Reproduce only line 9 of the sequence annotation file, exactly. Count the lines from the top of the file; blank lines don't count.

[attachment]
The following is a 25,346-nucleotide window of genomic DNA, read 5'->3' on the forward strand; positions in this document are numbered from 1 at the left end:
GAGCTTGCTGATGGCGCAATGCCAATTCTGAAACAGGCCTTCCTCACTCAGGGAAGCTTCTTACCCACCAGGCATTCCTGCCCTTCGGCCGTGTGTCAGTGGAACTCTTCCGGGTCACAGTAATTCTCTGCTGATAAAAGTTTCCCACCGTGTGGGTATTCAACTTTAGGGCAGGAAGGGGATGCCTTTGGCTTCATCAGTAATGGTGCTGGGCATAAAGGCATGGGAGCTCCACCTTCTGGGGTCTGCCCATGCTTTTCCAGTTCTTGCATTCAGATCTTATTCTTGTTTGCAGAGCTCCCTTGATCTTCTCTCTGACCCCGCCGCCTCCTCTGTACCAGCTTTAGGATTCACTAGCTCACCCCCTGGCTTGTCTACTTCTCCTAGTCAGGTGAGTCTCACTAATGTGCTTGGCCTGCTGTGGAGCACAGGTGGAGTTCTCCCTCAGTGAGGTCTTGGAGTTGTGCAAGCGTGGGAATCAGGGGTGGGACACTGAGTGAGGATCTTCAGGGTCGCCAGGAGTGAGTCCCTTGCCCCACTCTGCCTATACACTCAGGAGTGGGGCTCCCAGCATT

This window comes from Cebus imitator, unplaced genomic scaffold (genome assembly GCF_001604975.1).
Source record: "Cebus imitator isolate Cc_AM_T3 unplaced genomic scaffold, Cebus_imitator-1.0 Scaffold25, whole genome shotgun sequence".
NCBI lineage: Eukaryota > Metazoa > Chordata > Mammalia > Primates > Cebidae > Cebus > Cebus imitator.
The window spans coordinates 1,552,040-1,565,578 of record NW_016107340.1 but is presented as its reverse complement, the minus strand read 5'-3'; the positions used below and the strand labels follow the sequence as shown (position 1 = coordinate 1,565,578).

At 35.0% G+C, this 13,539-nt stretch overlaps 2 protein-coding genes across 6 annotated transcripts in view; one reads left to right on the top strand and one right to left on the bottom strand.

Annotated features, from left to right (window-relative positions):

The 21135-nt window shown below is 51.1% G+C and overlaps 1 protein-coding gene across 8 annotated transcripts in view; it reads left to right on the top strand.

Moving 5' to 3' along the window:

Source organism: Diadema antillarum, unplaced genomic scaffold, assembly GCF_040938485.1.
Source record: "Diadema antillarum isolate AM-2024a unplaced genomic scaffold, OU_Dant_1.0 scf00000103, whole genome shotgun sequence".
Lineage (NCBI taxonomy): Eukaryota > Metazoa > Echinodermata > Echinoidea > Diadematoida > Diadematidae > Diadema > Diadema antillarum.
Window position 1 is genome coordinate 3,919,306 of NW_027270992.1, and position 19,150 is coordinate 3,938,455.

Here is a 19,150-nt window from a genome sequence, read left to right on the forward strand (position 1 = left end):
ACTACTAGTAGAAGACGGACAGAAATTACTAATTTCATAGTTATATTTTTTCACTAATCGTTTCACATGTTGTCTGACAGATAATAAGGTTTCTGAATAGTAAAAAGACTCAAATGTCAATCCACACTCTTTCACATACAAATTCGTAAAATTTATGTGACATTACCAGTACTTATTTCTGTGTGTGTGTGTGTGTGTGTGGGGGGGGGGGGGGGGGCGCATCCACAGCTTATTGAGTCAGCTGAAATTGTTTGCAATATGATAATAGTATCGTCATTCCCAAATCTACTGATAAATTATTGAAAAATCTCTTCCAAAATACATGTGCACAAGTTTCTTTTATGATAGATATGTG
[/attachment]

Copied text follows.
The 21135-nt window shown below is 51.1% G+C and overlaps 1 protein-coding gene across 8 annotated transcripts in view; it reads left to right on the top strand.